According to research this month from the consultancy PwC, assets in sustainable investments will increase their share of the European fund sector by more than three times in the next five years to make up 57% of funds in Europe, overtaking assets in conventional funds. Currently that figure is 15%. This is an enormous growth in an investment area which up to now has been a bit of a Cinderella of the investment world – quietly getting on with the good work, without making a fuss or being a large part of overall investment assets.
So, what’s driving this huge growth in assets? I think there are probably three things.
First, Cinderella isn’t sitting quietly at home any longer, she is at the ball, drinking ethically sourced champagne and telling people about ESG. People care about ESG, now more than ever. You just have to look at how much more public focus there has been on climate change in the past few years. This spans generations, from David Attenborough showing us the perils of our addiction to using plastics and how this is killing life in the oceans, all the way to Greta Thunberg challenging the existing status quo on the damage we are doing to our planet from our use of fossil fuels and how this is driving climate change. Even politicians are jumping on the bandwagon – the UK now has a tough target to reduce carbon emissions to get to zero carbon by 2050. This summer, for the first time ever – or at least since fossil fuels have been around – half the UK’s energy was derived from zero carbon sources.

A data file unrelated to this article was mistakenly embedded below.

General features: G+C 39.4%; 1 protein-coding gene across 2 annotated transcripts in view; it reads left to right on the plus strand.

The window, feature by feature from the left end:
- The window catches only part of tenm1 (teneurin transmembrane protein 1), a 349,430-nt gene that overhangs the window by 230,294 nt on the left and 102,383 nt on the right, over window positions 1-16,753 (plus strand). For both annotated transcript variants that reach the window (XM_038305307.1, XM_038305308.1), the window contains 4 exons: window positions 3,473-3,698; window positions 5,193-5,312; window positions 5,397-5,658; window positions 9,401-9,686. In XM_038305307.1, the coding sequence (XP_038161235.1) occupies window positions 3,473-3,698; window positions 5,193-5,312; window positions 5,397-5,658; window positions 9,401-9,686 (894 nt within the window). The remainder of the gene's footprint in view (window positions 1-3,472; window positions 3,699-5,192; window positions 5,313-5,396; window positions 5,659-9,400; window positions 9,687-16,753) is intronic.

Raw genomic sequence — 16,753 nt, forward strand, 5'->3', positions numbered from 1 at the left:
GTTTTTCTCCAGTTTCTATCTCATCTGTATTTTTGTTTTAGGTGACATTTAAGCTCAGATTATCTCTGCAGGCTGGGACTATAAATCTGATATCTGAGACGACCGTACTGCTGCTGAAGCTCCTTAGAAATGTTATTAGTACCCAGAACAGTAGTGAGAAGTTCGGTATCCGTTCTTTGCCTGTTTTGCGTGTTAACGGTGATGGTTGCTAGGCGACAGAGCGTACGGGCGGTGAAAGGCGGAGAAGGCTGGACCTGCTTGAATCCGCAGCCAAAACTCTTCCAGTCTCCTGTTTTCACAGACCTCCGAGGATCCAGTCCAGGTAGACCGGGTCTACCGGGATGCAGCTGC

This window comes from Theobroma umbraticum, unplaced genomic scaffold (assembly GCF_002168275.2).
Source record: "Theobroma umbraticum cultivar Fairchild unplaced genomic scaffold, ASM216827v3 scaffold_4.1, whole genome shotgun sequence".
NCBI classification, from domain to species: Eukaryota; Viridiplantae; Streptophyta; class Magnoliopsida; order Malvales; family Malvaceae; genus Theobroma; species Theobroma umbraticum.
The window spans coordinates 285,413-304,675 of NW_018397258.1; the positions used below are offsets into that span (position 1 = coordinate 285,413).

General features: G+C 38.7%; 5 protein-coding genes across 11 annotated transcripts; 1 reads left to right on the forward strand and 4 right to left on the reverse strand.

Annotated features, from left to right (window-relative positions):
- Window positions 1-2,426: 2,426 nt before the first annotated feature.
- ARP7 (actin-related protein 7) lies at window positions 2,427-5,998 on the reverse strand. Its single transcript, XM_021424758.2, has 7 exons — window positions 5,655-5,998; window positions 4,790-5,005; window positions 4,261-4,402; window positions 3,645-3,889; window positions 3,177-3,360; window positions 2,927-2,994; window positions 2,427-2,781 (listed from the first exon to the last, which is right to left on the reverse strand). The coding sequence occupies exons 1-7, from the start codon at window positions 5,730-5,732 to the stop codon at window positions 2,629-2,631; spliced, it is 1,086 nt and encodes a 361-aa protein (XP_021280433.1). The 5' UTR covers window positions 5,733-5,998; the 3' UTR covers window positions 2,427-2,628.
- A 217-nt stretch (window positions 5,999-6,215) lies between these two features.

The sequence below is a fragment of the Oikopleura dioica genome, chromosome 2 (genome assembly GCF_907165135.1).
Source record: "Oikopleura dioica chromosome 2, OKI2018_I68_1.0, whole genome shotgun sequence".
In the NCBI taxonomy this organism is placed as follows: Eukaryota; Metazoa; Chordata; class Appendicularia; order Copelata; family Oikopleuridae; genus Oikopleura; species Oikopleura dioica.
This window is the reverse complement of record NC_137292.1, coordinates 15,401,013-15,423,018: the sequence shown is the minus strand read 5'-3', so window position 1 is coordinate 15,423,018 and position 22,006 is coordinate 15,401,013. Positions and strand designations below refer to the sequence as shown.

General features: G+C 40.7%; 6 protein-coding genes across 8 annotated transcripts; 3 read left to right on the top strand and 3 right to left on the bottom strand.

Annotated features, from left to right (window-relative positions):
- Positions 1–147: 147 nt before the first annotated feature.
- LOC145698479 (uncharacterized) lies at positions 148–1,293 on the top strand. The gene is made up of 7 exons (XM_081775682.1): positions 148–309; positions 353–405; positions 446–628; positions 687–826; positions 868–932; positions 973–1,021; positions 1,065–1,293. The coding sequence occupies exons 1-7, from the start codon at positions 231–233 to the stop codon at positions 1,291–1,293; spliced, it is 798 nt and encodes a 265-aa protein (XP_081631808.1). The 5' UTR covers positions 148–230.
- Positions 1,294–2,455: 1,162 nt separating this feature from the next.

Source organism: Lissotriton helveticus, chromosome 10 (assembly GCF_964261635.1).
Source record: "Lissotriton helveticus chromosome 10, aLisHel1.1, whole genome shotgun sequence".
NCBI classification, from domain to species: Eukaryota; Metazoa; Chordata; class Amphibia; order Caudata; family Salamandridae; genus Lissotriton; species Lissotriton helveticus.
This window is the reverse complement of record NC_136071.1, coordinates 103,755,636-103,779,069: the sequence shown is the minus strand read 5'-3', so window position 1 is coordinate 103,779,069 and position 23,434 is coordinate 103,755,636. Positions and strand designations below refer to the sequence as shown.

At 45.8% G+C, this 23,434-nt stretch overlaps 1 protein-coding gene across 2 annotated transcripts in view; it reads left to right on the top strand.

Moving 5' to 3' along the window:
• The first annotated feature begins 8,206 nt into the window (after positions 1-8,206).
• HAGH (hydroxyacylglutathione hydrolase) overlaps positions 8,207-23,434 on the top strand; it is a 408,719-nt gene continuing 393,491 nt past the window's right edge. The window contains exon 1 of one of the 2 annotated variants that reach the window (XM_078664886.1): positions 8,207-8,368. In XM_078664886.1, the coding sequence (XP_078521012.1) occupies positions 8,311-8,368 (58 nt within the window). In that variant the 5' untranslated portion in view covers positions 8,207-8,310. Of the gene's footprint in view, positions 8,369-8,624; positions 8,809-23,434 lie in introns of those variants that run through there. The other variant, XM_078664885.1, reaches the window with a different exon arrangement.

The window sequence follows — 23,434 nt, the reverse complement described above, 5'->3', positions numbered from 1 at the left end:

Second, there had been a tacit assumption that investing in an ESG-friendly way was good for your morals, but bad for your bank balance. This assumption has been challenged over the past few years with index provider MSCI providing strong evidence that the opposite is true. They show that investing in companies that score well in ESG terms can produce better returns than investing in low ESG scoring companies. So what is the reason for this outperformance?
When a company produces a report on sustainability, which a lot of them do, it is forced to properly soul-search. Does it have fair work practices? Does it treat all stakeholders fairly not just its shareholders? Does it have good governance practices? What is its environmental impact? Falling short in any of these areas means it may be running higher risks than a company which has good ESG practices.
Just one example highlights this: when Volkswagen, the automotive company, was discovered to have cheated in its emissions tests this was a failure of environmental standards, it was failure to treat its stakeholders fairly and a failure of governance. Had good ESG practices been in place, they may have had to admit to higher emissions from their cars but they would not have garnered the opprobrium of the investment world or had to pay enormous fines for cheating. The EU is bringing in a number of core new regulations in sustainability from 2021, putting pressure on companies to integrate ESG across their businesses meaning, hopefully, it will be more difficult for this sort of cheating to happen in future.
Finally, and most importantly, investors have heard what David and Greta have been saying. They have seen the social effects of the COVID crisis on their communities and the world as a whole, and they have been looking for a way to invest their money that takes more account of ESG issues and sustainability than it has done in the past. Some people have said it is the millennial effect – a younger generation taking more interest in climate change and social inequality than those before – but in reality, it is the older cohort which has been buying most of the ESG or sustainably assets. This is what will really drive the investment in ESG or sustainable assets in the next five years and beyond.